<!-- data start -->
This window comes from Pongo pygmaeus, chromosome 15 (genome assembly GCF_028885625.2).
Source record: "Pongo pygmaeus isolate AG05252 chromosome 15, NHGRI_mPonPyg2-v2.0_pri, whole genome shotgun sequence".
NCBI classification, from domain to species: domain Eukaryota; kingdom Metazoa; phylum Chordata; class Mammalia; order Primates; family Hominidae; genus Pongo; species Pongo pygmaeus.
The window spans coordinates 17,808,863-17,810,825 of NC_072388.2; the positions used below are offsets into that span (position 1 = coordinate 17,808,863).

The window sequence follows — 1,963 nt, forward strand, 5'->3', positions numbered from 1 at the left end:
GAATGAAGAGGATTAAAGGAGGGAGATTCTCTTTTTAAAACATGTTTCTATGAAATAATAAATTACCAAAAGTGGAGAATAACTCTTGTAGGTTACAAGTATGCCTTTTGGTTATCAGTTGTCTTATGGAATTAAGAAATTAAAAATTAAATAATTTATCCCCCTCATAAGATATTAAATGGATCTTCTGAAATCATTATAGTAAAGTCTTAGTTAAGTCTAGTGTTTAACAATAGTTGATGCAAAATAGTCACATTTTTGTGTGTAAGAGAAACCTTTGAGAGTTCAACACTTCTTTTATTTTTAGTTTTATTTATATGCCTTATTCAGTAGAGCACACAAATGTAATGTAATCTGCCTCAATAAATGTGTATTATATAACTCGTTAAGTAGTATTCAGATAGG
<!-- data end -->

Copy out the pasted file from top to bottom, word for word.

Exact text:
This window comes from Pongo pygmaeus, chromosome 15 (genome assembly GCF_028885625.2).
Source record: "Pongo pygmaeus isolate AG05252 chromosome 15, NHGRI_mPonPyg2-v2.0_pri, whole genome shotgun sequence".
NCBI classification, from domain to species: domain Eukaryota; kingdom Metazoa; phylum Chordata; class Mammalia; order Primates; family Hominidae; genus Pongo; species Pongo pygmaeus.
The window spans coordinates 17,808,863-17,810,825 of NC_072388.2; the positions used below are offsets into that span (position 1 = coordinate 17,808,863).

The window sequence follows — 1,963 nt, forward strand, 5'->3', positions numbered from 1 at the left end:
GAATGAAGAGGATTAAAGGAGGGAGATTCTCTTTTTAAAACATGTTTCTATGAAATAATAAATTACCAAAAGTGGAGAATAACTCTTGTAGGTTACAAGTATGCCTTTTGGTTATCAGTTGTCTTATGGAATTAAGAAATTAAAAATTAAATAATTTATCCCCCTCATAAGATATTAAATGGATCTTCTGAAATCATTATAGTAAAGTCTTAGTTAAGTCTAGTGTTTAACAATAGTTGATGCAAAATAGTCACATTTTTGTGTGTAAGAGAAACCTTTGAGAGTTCAACACTTCTTTTATTTTTAGTTTTATTTATATGCCTTATTCAGTAGAGCACACAAATGTAATGTAATCTGCCTCAATAAATGTGTATTATATAACTCGTTAAGTAGTATTCAGATAGG